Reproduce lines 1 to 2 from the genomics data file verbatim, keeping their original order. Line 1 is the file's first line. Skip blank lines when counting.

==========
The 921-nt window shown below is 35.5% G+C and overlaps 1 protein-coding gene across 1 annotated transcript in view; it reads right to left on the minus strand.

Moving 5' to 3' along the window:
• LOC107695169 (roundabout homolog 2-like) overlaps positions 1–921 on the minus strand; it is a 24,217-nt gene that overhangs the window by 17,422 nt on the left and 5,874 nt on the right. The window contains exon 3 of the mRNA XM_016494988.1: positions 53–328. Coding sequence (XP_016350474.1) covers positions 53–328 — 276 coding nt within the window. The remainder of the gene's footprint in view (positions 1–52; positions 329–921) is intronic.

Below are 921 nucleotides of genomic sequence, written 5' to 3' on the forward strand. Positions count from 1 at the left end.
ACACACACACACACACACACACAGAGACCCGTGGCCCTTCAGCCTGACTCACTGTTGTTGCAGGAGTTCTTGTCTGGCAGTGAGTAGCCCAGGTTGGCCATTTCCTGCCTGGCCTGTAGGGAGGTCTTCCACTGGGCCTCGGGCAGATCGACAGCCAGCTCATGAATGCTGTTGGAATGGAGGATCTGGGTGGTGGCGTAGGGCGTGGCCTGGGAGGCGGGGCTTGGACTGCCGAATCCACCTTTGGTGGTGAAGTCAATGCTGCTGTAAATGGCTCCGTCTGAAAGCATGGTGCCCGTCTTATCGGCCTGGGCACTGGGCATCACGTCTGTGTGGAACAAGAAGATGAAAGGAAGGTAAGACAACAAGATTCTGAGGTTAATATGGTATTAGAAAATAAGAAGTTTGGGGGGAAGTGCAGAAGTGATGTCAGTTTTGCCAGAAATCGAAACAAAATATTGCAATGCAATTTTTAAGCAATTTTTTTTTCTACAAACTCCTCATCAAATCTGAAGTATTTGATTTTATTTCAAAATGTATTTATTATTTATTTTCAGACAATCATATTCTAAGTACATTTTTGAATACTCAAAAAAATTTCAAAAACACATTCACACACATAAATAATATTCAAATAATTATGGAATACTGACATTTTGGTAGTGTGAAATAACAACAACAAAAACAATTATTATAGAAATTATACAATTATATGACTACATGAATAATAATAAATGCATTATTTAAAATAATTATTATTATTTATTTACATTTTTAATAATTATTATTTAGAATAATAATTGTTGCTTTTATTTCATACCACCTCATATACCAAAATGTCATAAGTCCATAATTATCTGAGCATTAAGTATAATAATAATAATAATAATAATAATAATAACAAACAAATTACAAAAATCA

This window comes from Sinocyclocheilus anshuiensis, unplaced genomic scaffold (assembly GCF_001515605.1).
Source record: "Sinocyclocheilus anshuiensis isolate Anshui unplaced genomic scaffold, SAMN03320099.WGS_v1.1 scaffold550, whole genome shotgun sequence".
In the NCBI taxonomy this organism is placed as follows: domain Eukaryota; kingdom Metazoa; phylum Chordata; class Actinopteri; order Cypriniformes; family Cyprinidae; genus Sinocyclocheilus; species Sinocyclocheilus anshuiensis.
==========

The 921-nt window shown below is 35.5% G+C and overlaps 1 protein-coding gene across 1 annotated transcript in view; it reads right to left on the minus strand.

Moving 5' to 3' along the window: